The YouTube turnabout may also show that complaining works. The music industry has a fairly successful track record of picking a public enemy No. 1 — Pandora for awhile, Spotify, YouTube, and more recently apps like TikTok and Twitch — and publicly browbeating it or playing one rich company against another to get more money or something else they wanted.

While the article cites concerns that YouTube is still paying too little (and failing to stop piracy), "just maybe, YouTube has shown that it's possible for digital companies to both upend an industry and make it stronger."

Enter youtube-dl

By pbry4n • Score: 3 • Thread
And anyone is now a "youtube-dl -x" way from creating their own music collection for free. YouTube has become the largest provider of free music in the world.

Because they control it

By rsilvergun • Score: 5, Interesting • Thread
they did the same thing with Originally had some questionable business practices. They pivoted to hosting bands, and the bands were making good money without the help of record companies. For a short while it seemed like the era of mega corporations controlling music was over.

Then they sued, shut everything down and it was business as usual. Because we have a ruling class, they make the rules, and we let them for reasons that escape me.

Re:The Truth About Music Revenue

By UnknowingFool • Score: 5, Informative • Thread

Part of the problem is that most artists used to sign over their copyrights to record companies to get their first albums made. Later in their careers, smart bands and artists try to keep their copyrights for new work as well as buy back their original copyrights. A second problem is that even with copyrights, the artists would only get a portion of the revenue as there are manufacturing and distribution costs; however, digital versions should have lower cots. Many artists like Weird Al Yankovic complained in the early days of digital distribution that the record companies were keeping the same portion even though their costs should have been lower.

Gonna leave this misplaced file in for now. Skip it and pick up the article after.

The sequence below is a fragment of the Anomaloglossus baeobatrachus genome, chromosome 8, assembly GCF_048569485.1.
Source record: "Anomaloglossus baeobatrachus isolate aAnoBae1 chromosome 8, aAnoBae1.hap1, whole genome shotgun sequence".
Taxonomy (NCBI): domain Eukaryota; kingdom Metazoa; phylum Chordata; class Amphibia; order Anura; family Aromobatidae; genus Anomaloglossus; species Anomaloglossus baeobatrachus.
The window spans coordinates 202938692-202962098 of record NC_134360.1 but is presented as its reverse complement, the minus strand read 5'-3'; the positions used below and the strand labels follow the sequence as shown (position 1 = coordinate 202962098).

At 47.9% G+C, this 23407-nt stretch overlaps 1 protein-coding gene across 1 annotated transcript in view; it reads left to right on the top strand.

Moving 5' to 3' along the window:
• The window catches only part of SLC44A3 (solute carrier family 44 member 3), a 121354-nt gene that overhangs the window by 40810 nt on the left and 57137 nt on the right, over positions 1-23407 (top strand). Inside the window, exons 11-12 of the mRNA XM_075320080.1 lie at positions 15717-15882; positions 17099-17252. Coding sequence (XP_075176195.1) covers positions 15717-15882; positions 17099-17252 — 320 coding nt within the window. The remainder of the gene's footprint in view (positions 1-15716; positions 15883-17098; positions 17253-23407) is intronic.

The real crux of the issue is that if artists rely on others like record companies to manage different aspects they are going to be charged for it and sometimes disproportionately. Take for example an online music store like Apple Music. If a band signs on with a record company and has the record company manage their account with Apple, there might be all sorts of fees that record company is going to charge them. Also the band may not even know exactly how many sales they got to determine if the charges were ridiculous. A band may not know that they are being charged an outrageous 75% or a more fair 10% . The band could do all the work themselves of setting up with Apple Music but they will have to manage that. These days it may be easy for a band whose primary focus is music to let others manage these things as well as social media presence, etc.